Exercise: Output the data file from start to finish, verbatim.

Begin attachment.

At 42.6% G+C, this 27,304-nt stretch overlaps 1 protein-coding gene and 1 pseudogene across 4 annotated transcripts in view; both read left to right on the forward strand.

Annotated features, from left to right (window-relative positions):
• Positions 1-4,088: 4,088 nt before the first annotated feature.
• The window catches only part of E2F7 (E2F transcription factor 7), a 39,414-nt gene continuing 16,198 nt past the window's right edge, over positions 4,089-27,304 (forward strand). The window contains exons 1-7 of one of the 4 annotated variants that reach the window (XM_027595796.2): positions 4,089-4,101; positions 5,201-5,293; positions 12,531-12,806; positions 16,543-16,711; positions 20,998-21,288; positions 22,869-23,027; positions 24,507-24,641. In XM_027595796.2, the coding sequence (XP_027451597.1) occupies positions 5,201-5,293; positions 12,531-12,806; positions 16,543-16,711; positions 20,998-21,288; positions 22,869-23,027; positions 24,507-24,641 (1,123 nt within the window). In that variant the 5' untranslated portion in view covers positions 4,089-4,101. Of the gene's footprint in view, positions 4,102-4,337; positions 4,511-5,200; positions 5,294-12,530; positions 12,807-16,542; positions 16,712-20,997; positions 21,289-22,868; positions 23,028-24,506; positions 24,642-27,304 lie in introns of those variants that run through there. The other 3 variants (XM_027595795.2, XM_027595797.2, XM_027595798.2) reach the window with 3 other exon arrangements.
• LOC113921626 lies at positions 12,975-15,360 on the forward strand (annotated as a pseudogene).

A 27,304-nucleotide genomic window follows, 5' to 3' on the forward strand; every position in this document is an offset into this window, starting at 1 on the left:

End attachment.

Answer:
At 42.6% G+C, this 27,304-nt stretch overlaps 1 protein-coding gene and 1 pseudogene across 4 annotated transcripts in view; both read left to right on the forward strand.

Annotated features, from left to right (window-relative positions):
• Positions 1-4,088: 4,088 nt before the first annotated feature.
• The window catches only part of E2F7 (E2F transcription factor 7), a 39,414-nt gene continuing 16,198 nt past the window's right edge, over positions 4,089-27,304 (forward strand). The window contains exons 1-7 of one of the 4 annotated variants that reach the window (XM_027595796.2): positions 4,089-4,101; positions 5,201-5,293; positions 12,531-12,806; positions 16,543-16,711; positions 20,998-21,288; positions 22,869-23,027; positions 24,507-24,641. In XM_027595796.2, the coding sequence (XP_027451597.1) occupies positions 5,201-5,293; positions 12,531-12,806; positions 16,543-16,711; positions 20,998-21,288; positions 22,869-23,027; positions 24,507-24,641 (1,123 nt within the window). In that variant the 5' untranslated portion in view covers positions 4,089-4,101. Of the gene's footprint in view, positions 4,102-4,337; positions 4,511-5,200; positions 5,294-12,530; positions 12,807-16,542; positions 16,712-20,997; positions 21,289-22,868; positions 23,028-24,506; positions 24,642-27,304 lie in introns of those variants that run through there. The other 3 variants (XM_027595795.2, XM_027595797.2, XM_027595798.2) reach the window with 3 other exon arrangements.
• LOC113921626 lies at positions 12,975-15,360 on the forward strand (annotated as a pseudogene).

A 27,304-nucleotide genomic window follows, 5' to 3' on the forward strand; every position in this document is an offset into this window, starting at 1 on the left: